I could feel tears welling up behind my eyes again. They still care about me, I thought. After all we’ve been through, they still give a damn about me.
Mary Anne reached down to hug me again. “Get well soon, Stace,” she said, squeezing me tight.
“Thanks,” I whispered in response.
Claudia and Kristy also gave me hugs before saying goodbye, trying to look cheerful as they filed out of my room. They almost made it, too, before Kristy opened her big mouth.
“Hey,” she said, suddenly sounding annoyed, “I thought we asked you to wait in the car!”
“You did,” came another voice, one that sounded easy and amused by Kristy’s impatience, “but you guys were taking so long that I got bored. Besides, you aren’t the only ones who wanted to see Stacey.”
I arched my brow when I heard my name. This new voice sounded familiar, but I couldn’t quite place it.
There was a small scuffle outside the door that sounded like pushing or shoving. “Geez, Kristy, give it up!” the boy laughed. “This’ll only take a second, okay?”
“Okay,” Kristy huffed. “But hurry. We don’t want to be late for school.”
“Or get caught by the nurses,” Claud added nervously.
“Since when you have ever cared about school?” the guy joked, his voice growing progressively louder as he walked into my room. When he turned to face me, I nearly fell off the bed.
“Hey, Stace,” Sam Thomas greeted me, an easy smile playing on his lips. He strolled over to the side of my bed and sank into the mattress. “How are you feeling?”
How was I feeling?! How about absolutely and totally embarrassed, for starters? I knew I looked terrible – bed hair, splotchy skin, puffy eyes – not to mention I was in a room in the children’s wing of the hospital. That clock above my head? It was in the shape of a bright yellow sun, smiling down on me from its nest of blue-and-silver painted clouds.
And then, of course, there was the fact that I was lying there in my pajamas with nothing but a sheet and two thin blankets between me and him. The last time we’d been alone together in a room with a bed, we’d ended up naked and very much together.
Admittedly, that happened awhile ago, before the drama and ensuing sickness had taken hold. In fact, I hadn’t seen him since he’d started college last fall. Even so, I couldn’t stop the rush of crush-like feelings that usually overwhelmed me in his presence, especially when I was sick and tired and caught off-guard.
“I’m okay,” I managed to choke out, a thrill of heat winding through my body when he rested his hand casually on my knee.
He studied me for a moment, and I flushed under the intensity of his gaze. “When Kristy mentioned that you’d been in the hospital for a month…” His voice trailed off as he averted his eyes. “I didn’t know what to think.”
“You asked your sister about me?” I asked, unable to help but feel a little flattered. We’d dated a bit since eighth grade, enough for him to know that my friendship with Kristy was pretty much non-existent these days.
“And Claudia,” he admitted, a hint of color touching his cheeks. He squeezed my knee. “I still care, you know? I wish I had known sooner, so I could’ve visited.”
“All the way from Hawaii?” I teased, the corners of my lips pulling up into a smile.
His gaze swiveled towards me. “Yeah,” he replied, his tone completely serious. “I would’ve come in a heartbeat.”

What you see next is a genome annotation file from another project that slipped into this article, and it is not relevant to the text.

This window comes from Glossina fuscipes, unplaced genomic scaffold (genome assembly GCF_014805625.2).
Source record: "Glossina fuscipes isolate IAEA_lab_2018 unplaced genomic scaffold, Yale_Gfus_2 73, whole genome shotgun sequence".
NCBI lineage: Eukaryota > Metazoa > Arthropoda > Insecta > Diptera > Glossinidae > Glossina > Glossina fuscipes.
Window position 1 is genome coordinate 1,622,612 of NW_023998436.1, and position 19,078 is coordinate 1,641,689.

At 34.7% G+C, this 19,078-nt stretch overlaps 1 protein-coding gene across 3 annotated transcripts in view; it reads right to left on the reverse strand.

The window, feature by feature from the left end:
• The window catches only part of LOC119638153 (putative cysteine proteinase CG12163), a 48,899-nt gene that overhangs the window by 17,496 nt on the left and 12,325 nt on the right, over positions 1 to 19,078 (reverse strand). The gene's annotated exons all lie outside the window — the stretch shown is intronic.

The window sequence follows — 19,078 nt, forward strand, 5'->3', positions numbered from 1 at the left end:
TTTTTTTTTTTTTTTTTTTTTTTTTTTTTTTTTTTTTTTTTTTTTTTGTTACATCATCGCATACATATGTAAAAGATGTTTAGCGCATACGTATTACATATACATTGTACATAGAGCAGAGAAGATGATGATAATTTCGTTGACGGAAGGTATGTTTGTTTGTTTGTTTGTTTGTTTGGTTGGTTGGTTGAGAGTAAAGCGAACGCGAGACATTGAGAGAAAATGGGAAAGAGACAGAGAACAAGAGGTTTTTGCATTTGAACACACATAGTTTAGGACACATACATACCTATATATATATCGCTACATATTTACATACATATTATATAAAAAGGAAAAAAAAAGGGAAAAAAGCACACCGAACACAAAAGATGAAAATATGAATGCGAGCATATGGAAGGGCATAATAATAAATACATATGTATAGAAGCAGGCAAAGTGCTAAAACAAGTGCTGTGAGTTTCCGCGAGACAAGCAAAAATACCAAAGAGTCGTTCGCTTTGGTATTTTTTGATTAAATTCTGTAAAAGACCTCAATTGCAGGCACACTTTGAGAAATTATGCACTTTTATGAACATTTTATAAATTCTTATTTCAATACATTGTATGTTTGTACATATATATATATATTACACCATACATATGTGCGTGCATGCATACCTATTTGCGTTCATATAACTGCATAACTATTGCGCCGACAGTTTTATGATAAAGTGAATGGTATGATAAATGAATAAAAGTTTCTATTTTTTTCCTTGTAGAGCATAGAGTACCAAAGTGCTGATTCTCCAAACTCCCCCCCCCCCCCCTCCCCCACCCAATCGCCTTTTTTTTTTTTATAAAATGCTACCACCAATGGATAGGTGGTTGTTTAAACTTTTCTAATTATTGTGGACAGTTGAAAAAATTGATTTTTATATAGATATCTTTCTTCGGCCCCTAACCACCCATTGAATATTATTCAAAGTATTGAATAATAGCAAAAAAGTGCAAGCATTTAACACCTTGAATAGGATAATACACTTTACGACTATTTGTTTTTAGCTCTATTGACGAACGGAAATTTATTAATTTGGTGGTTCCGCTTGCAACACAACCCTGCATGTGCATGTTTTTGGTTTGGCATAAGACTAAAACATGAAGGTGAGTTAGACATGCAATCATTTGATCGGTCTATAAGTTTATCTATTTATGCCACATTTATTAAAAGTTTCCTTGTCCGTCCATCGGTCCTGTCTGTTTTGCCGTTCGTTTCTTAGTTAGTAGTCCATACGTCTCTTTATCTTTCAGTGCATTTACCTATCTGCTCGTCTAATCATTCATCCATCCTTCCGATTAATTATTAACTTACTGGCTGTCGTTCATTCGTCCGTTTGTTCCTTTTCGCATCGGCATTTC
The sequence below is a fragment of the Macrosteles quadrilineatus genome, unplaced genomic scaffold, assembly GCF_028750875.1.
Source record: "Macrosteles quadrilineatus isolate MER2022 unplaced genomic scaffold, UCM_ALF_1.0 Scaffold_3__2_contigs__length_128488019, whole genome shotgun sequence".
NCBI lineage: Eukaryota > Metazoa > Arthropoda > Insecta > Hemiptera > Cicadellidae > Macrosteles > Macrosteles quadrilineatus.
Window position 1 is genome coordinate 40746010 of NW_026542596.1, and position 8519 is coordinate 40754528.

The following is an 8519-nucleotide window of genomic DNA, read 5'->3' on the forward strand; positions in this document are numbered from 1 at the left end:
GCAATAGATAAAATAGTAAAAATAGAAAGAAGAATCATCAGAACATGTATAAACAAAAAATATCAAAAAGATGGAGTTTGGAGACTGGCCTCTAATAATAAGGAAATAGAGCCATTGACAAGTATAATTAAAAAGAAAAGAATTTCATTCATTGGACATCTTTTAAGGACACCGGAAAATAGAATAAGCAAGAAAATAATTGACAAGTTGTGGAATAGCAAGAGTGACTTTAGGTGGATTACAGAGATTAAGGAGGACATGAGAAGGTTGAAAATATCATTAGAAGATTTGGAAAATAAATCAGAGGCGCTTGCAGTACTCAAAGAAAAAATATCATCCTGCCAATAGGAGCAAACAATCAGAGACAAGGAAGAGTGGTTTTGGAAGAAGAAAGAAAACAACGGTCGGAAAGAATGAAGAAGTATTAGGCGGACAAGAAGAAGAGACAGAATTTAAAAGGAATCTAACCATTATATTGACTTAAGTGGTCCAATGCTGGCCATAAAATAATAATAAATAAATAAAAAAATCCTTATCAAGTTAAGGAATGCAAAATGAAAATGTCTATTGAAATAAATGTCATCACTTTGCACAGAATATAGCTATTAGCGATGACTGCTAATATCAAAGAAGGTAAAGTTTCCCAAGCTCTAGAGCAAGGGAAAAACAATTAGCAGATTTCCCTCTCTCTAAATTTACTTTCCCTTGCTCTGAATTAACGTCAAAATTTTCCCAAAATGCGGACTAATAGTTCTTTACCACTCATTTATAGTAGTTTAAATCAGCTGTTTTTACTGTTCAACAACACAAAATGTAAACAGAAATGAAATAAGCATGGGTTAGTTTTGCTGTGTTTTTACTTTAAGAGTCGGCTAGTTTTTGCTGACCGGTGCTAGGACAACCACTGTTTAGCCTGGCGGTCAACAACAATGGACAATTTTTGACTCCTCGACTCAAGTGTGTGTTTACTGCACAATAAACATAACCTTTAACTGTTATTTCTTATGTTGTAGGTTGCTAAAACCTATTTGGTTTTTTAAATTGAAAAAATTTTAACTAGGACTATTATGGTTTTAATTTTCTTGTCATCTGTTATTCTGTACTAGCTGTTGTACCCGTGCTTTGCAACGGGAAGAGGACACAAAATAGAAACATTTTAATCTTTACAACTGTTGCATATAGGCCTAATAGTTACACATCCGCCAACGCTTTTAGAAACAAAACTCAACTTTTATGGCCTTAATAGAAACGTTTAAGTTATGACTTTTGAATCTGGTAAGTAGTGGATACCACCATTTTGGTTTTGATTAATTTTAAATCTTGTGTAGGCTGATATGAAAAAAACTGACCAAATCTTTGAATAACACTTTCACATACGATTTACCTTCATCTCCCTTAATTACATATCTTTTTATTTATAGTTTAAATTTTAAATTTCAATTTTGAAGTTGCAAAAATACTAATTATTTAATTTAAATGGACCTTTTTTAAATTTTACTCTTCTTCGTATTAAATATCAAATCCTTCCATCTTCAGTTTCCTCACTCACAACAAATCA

For a long moment, all I could do was hold his gaze, my heart beating heavily in my chest. His expression was honest and open and intense, and I recognized a lot of the emotions there – it was the same way that I felt about him. Our friendship had run a long and complicated course, each of us wishing at different points that it could’ve been something more, if only we could ever get the timing right.
How desperately I wished for that very same thing right now.
“But,” he sighed, holding up the bag he’d been carrying, “I guess this will have to do in the meanwhile.”
I sat up in the bed, reaching for the bag, trepidation filling me as I peeked inside. Sam had a weird sense of humor sometimes, and I wasn’t sure I could handle a gag gift at the moment. Mercifully, it was nothing of the sort – although, I have to admit, I was a bit puzzled by it.
“A sweatshirt?” I queried, pulling out big, gray sweatshirt emblazoned with the SHS logo.
He nodded and smiled. “You’re always complaining of being cold, right? I think I lost count of the number of jackets you stole from me, back in the day. So here’s something to keep you warm…” He shrugged. “…and maybe remind you of being normal.”
“Oh, Sam, you big doofus,” I teased, wrapping my arms around his shoulders and hugging him as close as I dared. My torso ached in protest at the site of the implanted insulin pump, but I didn’t care. I breathed deeply, reveling in the way his arms closed around me. “Thank you.”
“Any time, Stace,” he murmured, pressing a soft, fleeting kiss to the base of my neck. “Any time.” He held me tight for another moment, until the untimely knock on my door by the orderly wheeling in the vital signs cart.
Sam let me go, pulling away with a regretful sigh. “I should probably go,” he said. “The peanut gallery doesn’t want to be late for school.”
I nodded, leaning back against my pillows. “I understand,” I said, yawning. “Call me sometime?”
He smiled. “Sure,” he agreed, standing up and quickly moving out of the way. The orderly busied himself with one of the machines, so I waved goodbye as Sam strolled out of the room.
“Having a good morning?” the orderly asked, lifting my wrist to take my pulse.
I brought the sweatshirt up to my nose and inhaled deeply, pleasantly surprised to find Sam’s scent lingering there.
“The best,” I answered with a smile.